Essay Freedom Of Thought And The Right

1172 Words Aug 28th, 2016 5 Pages
Freedom of Thought and the Right to Say No
The freedom of speech that we the people enjoy dearly everyday historically came from the freedom of conscience, or simply put, the freedom of thought, which is the originator and self-evident for many other of human rights and liberties, including freedom of speech and expression and freedom of religion. The US Constitution guarantee everyone to enjoy equal opportunities respect, and protection. In the matter of fact, everyone has the First Amendment Rights, as it is clearly stated: Congress shall make no law respecting an establishment of religion, or prohibiting the free exercise thereof; or abridging the freedom of speech, or of the press; or the right of the people peaceably to assemble, and to petition the Government for a redress of grievances. (Amendment I, U.S. Bill of Rights, 1789.)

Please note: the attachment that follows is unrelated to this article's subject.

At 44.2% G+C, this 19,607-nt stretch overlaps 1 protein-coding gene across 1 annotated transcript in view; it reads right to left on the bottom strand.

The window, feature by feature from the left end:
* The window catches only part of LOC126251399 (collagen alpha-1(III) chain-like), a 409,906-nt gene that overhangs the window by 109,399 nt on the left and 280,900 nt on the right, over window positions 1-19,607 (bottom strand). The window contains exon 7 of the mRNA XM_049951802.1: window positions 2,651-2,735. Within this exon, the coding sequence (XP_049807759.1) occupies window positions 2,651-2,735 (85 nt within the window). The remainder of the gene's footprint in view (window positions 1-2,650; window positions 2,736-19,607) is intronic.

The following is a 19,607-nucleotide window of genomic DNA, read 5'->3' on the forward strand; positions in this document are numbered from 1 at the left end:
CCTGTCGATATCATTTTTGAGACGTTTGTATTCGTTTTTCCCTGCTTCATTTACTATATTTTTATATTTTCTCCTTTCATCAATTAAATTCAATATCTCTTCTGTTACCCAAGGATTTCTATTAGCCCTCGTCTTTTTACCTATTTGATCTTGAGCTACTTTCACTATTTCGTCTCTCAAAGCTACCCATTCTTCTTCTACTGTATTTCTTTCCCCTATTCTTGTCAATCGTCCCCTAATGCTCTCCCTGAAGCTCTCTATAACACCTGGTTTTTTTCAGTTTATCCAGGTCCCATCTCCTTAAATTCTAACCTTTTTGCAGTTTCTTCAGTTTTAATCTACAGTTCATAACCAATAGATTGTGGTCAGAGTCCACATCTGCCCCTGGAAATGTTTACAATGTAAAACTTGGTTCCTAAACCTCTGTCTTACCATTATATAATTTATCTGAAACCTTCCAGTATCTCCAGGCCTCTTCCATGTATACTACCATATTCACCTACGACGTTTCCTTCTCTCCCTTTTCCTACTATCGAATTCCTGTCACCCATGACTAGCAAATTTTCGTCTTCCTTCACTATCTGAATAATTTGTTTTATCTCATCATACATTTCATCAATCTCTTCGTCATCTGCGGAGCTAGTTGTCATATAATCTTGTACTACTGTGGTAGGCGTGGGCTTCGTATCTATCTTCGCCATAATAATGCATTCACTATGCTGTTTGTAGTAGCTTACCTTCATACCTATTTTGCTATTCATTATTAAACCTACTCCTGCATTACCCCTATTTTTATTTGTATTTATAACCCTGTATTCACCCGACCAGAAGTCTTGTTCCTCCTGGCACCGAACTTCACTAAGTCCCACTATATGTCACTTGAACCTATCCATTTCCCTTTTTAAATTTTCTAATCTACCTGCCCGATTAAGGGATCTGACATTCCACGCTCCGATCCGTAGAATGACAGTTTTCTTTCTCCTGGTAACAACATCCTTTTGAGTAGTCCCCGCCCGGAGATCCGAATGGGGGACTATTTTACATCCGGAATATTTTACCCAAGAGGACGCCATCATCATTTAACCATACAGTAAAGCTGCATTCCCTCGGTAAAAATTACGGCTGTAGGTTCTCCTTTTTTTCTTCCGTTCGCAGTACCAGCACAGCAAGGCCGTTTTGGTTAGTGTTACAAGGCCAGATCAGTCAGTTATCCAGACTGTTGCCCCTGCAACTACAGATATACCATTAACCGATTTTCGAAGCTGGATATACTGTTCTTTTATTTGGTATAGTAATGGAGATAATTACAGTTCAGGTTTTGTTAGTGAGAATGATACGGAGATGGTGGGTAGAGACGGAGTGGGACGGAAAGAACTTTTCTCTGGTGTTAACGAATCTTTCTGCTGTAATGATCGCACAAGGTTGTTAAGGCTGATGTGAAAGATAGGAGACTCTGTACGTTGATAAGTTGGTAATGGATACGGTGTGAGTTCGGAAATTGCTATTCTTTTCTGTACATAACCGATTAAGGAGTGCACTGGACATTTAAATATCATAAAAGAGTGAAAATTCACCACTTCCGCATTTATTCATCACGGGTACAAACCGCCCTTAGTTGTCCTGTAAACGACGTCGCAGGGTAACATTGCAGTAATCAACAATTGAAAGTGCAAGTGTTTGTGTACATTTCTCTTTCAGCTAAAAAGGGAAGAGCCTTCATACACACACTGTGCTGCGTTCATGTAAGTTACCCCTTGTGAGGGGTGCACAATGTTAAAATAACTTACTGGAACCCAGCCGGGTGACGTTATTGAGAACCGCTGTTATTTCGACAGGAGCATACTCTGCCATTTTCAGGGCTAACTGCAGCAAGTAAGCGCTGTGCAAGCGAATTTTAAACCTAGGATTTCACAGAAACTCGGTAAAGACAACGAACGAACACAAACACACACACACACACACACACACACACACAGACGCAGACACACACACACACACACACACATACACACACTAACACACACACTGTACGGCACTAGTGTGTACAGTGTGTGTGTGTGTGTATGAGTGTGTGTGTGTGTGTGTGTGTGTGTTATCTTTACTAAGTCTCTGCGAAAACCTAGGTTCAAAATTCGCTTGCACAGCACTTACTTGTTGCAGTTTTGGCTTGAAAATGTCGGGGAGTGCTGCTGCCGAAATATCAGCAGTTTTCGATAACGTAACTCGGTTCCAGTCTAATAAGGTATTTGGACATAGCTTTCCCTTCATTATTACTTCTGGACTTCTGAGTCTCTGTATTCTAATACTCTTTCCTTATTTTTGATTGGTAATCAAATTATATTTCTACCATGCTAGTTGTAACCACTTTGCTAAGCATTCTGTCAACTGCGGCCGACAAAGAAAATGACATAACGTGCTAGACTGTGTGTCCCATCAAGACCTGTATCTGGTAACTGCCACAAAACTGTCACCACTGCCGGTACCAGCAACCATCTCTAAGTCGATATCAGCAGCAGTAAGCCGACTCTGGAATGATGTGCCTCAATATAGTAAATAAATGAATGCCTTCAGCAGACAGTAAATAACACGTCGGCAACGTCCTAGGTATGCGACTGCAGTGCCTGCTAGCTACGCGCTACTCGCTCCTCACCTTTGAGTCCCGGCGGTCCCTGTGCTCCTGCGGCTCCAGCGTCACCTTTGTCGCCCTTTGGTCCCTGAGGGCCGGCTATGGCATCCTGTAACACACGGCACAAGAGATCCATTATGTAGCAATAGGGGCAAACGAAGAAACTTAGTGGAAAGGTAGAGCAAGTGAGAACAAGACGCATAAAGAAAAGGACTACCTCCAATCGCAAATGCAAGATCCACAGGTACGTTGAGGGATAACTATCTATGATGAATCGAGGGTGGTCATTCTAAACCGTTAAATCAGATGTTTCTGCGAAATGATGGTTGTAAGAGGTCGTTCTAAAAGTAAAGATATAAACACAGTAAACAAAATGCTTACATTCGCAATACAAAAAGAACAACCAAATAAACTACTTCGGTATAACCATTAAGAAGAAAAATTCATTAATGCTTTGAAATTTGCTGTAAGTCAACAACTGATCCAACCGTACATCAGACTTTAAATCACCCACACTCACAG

One of our Founding Fathers, Benjamin Franklin, in a letter dated July 9, 1722 to the author of the New-England Courant newspaper, has stated: "Without freedom of thought there can be no such thing as wisdom and no such thing as public liberty without freedom of speech." (Benjamin Franklin, 1722)
In Palko v. Connecticut (1937), the U.S. Supreme Court Justice Benjamin Cardozo has reasoned: “Freedom of thought... is the matrix, the indispensable condition, of nearly every other form of freedom. With rare aberrations a pervasive recognition of this truth can be traced in our history, political and legal.”
Moreover, the Ninth Amendment has…

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